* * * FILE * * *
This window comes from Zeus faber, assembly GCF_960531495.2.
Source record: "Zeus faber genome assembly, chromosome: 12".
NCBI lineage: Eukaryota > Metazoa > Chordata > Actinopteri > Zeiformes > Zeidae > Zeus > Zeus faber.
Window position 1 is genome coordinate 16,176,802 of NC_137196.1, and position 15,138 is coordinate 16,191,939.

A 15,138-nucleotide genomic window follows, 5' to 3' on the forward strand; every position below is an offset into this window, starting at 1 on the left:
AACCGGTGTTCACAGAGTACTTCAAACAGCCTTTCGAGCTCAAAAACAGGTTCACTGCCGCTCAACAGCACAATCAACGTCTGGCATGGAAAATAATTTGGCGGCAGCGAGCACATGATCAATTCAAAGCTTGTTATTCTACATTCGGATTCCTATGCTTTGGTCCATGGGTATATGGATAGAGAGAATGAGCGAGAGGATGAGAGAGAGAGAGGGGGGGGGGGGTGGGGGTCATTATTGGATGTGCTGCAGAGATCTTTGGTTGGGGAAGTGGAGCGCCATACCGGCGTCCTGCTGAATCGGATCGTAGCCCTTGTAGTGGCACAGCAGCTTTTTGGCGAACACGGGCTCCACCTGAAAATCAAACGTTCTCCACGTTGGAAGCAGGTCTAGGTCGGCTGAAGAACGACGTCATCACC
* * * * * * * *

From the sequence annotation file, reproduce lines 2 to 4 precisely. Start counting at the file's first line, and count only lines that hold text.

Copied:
Source record: "Zeus faber genome assembly, chromosome: 12".
NCBI lineage: Eukaryota > Metazoa > Chordata > Actinopteri > Zeiformes > Zeidae > Zeus > Zeus faber.
Window position 1 is genome coordinate 16,176,802 of NC_137196.1, and position 15,138 is coordinate 16,191,939.